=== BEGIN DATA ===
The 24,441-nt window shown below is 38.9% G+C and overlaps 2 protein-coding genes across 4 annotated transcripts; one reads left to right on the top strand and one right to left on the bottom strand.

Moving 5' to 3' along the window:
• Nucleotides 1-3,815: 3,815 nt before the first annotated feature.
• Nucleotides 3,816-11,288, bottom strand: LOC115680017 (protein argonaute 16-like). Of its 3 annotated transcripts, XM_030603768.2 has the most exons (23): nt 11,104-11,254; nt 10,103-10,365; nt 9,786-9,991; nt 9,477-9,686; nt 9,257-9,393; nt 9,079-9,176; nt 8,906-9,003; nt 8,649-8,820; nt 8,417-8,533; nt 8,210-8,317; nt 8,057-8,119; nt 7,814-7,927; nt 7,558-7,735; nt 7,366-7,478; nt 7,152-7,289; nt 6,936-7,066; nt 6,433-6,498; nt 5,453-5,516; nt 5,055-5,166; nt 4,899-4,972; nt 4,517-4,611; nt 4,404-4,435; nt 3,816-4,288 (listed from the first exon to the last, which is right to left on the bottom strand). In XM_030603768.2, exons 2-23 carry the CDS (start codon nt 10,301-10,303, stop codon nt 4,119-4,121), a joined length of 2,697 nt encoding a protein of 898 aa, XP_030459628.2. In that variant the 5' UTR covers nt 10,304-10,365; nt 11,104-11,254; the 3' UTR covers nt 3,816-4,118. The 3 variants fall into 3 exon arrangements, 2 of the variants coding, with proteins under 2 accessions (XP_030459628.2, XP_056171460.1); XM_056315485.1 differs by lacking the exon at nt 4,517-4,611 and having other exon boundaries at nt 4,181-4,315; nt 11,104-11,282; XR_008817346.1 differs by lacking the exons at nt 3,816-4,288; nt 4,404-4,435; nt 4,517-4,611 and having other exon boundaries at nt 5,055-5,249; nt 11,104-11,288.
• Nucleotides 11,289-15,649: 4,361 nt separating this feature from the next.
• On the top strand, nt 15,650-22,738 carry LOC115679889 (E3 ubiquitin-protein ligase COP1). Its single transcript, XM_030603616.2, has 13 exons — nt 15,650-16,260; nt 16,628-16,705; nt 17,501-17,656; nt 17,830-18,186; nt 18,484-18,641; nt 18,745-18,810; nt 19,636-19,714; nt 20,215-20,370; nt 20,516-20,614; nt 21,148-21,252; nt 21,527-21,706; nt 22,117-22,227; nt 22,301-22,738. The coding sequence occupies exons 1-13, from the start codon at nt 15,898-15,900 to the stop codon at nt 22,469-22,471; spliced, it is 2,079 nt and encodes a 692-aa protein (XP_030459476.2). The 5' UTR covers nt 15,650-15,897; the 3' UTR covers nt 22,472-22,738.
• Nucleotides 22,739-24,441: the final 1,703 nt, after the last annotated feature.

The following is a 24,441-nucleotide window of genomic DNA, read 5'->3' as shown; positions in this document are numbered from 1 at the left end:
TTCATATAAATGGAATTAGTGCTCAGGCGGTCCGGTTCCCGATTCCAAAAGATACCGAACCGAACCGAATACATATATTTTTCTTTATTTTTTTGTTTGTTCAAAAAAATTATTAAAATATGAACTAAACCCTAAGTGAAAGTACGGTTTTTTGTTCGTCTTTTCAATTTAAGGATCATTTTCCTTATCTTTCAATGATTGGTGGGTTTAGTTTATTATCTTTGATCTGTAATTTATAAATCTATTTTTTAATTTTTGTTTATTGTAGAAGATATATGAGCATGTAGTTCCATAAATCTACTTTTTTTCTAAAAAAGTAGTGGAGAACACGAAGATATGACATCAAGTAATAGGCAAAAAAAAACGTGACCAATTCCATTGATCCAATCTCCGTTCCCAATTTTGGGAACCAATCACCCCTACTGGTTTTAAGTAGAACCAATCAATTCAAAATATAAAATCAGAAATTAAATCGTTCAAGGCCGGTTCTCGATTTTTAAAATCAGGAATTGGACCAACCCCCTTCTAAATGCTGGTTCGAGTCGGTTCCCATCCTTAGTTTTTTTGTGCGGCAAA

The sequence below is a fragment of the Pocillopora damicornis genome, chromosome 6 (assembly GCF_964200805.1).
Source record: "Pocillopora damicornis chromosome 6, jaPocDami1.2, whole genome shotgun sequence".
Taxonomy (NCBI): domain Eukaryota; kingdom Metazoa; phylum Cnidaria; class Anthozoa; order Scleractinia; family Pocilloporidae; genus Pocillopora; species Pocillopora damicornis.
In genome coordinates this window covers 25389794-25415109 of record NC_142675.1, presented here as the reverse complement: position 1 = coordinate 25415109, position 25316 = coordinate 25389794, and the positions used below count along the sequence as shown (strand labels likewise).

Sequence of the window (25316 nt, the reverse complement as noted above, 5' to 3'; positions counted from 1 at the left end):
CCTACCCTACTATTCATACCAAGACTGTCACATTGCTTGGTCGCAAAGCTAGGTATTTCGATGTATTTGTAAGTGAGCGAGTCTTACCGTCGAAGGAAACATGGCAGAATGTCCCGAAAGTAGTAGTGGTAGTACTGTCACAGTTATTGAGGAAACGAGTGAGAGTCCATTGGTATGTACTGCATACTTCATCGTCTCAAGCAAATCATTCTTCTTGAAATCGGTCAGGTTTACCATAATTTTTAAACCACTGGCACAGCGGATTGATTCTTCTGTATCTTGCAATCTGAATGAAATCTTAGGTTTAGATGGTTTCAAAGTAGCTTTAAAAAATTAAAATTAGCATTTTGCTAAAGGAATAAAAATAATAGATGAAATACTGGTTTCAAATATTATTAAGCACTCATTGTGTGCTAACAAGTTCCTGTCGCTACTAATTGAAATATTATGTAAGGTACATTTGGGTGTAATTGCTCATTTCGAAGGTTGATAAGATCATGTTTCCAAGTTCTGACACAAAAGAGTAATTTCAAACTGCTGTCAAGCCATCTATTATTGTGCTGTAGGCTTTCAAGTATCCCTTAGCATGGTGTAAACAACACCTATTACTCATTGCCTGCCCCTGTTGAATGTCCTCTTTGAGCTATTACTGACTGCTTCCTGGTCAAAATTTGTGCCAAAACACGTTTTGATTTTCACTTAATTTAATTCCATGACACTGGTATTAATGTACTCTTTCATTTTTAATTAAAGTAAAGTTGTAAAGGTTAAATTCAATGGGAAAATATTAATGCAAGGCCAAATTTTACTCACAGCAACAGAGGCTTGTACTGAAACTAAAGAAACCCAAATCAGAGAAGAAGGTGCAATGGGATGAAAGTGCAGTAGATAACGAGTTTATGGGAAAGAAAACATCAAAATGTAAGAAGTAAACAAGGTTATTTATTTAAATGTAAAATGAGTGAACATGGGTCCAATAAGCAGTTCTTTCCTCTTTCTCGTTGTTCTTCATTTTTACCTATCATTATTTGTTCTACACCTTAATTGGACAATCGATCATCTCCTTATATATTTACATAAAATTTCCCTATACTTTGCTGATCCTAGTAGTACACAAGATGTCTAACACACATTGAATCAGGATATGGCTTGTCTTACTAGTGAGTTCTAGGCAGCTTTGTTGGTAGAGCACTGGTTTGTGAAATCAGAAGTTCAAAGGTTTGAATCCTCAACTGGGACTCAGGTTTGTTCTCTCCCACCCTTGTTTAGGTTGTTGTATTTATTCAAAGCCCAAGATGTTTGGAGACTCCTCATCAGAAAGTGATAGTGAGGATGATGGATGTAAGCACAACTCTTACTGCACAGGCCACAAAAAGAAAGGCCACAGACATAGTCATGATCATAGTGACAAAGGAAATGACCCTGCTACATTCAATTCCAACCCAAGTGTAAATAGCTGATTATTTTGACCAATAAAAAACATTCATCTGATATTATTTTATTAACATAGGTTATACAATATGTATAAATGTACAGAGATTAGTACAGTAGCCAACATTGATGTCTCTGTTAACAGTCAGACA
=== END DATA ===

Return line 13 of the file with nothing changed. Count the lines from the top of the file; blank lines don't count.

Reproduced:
In genome coordinates this window covers 25389794-25415109 of record NC_142675.1, presented here as the reverse complement: position 1 = coordinate 25415109, position 25316 = coordinate 25389794, and the positions used below count along the sequence as shown (strand labels likewise).